Les Paul, the man credited with helping to revolutionize the electric guitar and change the course of music with his innovations in multi-track recording, died on Thursday (August 13) at the age of 94. According to a statement released by Gibson guitars — which manufactures the world-famous guitars bearing Paul’s name — he died of complications from pneumonia in a White Plains, New York, hospital.
From the time he picked up his first guitar at the age of 9, Paul was fascinated with the instrument and its myriad possibilities. He began playing professionally at age 13 with country and western bands, as well as tinkering in his shop with a number of sound-related inventions that would soon revolutionize and forever change the sound of modern popular music.
While working as a bandleader for a number of jazz, country and pop groups, he built the first solid-body electric guitar in 1941 and devised a number of sound technologies that would become the building blocks of popular music, including echo, delay and overdubbing — adding more sounds over a basic recorded track — and, most importantly, multi-track recording, the process that allows an artist to record a number of different musical tracks at the same time and then blend them together to create a richer, fuller sound. Without this invention, the lush, psychedelic rock masterpieces of the Who, the Beatles and Led Zeppelin would not have been possible, not to mention every single popular song recorded today.
Lester William Polsfuss was born in Waukesha, Wisconsin on June 9, 1915. He dropped out of school at 17 to play in Sunny Joe Wolverton’s Radio Band in St. Louis, earning the nickname “Rhubarb Red” from the bandleader, a handle that would stay with him when he moved to Chicago in 1934 and became a radio star playing hillbilly music as well as jazz guitar under the name Les Paul.
Fascinated with the idea of electrifying musical instruments due to his distaste for the lack of sustain and thin sound of hollow-body guitars, the “Waukesha Wizard” toiled on weekends to perfect his solid-body electrical guitar, initially a 4-by-4 piece of wood strung with steel strings called “The Log.”
“I was interested in proving that a vibration-free top was the way to go,” he’s said of his drive to perfect the instrument. “I even built a guitar out of a railroad rail to prove it. What I wanted was to amplify pure string vibration, without the resonance of the wood getting involved in the sound.”
Even as he worked to perfect the electrified guitar, Paul backed up such popular 1940s acts as Bing Crosby, Dinah Shore and the Andrews Sisters. In 1947, he released the revolutionary instrumental “Lover (When You’re Near Me),” a precursor to multi-track recording that featured him playing eight different guitar parts. He also recorded hit songs with his wife, singer Mary Ford, including 36 gold records and 11 #1 pop hits such as “How High the Moon,” “Lover” and “Vaya Con Dios,” many of which used the overdubbing techniques Paul had helped develop.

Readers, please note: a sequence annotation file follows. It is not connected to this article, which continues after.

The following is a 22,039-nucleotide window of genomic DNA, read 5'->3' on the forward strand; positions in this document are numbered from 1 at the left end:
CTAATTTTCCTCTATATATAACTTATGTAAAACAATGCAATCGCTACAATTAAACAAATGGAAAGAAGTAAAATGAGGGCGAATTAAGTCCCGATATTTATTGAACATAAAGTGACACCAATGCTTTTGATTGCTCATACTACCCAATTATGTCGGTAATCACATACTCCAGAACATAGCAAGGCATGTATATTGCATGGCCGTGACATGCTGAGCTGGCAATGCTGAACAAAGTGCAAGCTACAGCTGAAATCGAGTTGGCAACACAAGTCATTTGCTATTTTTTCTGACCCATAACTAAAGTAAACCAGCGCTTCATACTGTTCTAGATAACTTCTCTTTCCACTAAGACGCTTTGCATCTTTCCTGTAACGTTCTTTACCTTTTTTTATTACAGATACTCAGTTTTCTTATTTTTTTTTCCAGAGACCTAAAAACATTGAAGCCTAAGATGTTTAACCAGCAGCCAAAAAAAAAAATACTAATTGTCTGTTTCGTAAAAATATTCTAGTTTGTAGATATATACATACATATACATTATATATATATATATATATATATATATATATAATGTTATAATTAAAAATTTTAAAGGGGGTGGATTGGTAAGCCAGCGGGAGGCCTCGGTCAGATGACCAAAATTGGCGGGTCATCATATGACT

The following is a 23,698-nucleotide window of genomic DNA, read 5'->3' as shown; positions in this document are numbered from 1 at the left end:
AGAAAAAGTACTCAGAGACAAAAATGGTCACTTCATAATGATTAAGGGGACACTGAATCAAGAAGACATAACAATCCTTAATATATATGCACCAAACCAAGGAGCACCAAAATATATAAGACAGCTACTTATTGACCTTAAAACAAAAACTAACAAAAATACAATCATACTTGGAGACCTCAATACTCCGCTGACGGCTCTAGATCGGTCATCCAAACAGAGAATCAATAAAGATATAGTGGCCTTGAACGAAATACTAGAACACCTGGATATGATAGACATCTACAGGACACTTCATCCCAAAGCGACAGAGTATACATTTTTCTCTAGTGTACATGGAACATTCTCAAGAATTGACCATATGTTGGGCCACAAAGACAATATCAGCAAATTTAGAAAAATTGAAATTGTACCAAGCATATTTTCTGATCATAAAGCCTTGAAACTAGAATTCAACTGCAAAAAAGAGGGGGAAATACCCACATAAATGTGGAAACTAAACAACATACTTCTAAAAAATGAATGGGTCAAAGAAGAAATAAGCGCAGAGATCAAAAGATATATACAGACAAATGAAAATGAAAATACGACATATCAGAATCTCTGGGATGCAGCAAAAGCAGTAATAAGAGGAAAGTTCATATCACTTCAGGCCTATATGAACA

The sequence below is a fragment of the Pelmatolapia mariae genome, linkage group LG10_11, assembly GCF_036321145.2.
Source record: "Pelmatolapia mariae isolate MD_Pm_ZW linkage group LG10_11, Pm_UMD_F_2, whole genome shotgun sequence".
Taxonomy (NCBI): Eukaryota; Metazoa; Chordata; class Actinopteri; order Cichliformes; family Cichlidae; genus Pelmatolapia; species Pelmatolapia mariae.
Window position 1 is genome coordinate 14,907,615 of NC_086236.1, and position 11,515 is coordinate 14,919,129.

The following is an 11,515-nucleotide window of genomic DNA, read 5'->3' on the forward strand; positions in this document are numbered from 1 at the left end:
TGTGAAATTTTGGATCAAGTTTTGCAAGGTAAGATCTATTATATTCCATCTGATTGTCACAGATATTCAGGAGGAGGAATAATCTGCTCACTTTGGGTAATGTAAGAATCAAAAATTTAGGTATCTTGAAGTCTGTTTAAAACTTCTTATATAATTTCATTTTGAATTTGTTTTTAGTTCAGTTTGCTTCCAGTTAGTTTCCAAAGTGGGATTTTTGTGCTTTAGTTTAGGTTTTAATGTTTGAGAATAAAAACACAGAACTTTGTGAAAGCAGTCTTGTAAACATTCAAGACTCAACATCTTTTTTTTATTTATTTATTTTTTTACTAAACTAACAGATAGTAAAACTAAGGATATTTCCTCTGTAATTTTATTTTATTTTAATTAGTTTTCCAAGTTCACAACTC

When rock and roll exploded onto the scene in the 1950s, his signature Les Paul guitar became one of the weapons of choice for a generation of rockers including Chuck Berry, the Everly Brothers and B.B. King, and later, the Who’s Pete Townshend, Eric Clapton, Bob Marley, Carlos Santana, Dave Grohl, The Edge, Lenny Kravitz, Neil Young, Joan Jett, Eddie Van Halen, Green Day’s Billie Joe Armstrong, Led Zeppelin’s Jimmy Page and countless others. His gold-topped Gibson Les Paul went on to become one of the most popular guitar models of all time.
Paul won a Grammy in 1977 for an album of instrumental duets with Chet Atkins and had a standing gig for much of the 1980s and mid-’90s at the New York jazz club Fat Tuesday’s. He won a pair of Grammys at age 90 in 2005 for American Made, World Played, an all-star album featuring such disciples as Peter Frampton, Aerosmith’s Joe Perry, Steve Miller, Buddy Guy, Keith Richards, Jeff Beck and ZZ Top’s Billy Gibbons. He was inducted into the Rock and Roll Hall of Fame at its third annual dinner in 1988 as “the architect of rock and roll.”
Until recently, Paul continued to perform two weekly shows with the Les Paul Trio at the Iridium Jazz Club in New York, which often featured guest stars such as Keith Richards and Paul McCartney.
A private funeral service for Paul will be held in New York and plans are being made for a memorial tribute for the public at a future date.